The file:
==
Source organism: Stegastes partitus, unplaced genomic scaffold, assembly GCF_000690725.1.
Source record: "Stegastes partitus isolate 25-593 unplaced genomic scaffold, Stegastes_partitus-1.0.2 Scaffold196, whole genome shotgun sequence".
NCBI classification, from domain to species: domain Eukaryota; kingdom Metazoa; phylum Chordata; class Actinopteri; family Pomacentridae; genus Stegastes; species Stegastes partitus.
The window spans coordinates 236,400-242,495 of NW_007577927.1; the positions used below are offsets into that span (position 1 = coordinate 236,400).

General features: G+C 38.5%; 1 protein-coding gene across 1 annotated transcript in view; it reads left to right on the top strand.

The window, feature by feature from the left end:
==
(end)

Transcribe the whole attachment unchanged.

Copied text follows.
Source organism: Stegastes partitus, unplaced genomic scaffold, assembly GCF_000690725.1.
Source record: "Stegastes partitus isolate 25-593 unplaced genomic scaffold, Stegastes_partitus-1.0.2 Scaffold196, whole genome shotgun sequence".
NCBI classification, from domain to species: domain Eukaryota; kingdom Metazoa; phylum Chordata; class Actinopteri; family Pomacentridae; genus Stegastes; species Stegastes partitus.
The window spans coordinates 236,400-242,495 of NW_007577927.1; the positions used below are offsets into that span (position 1 = coordinate 236,400).

General features: G+C 38.5%; 1 protein-coding gene across 1 annotated transcript in view; it reads left to right on the top strand.

The window, feature by feature from the left end: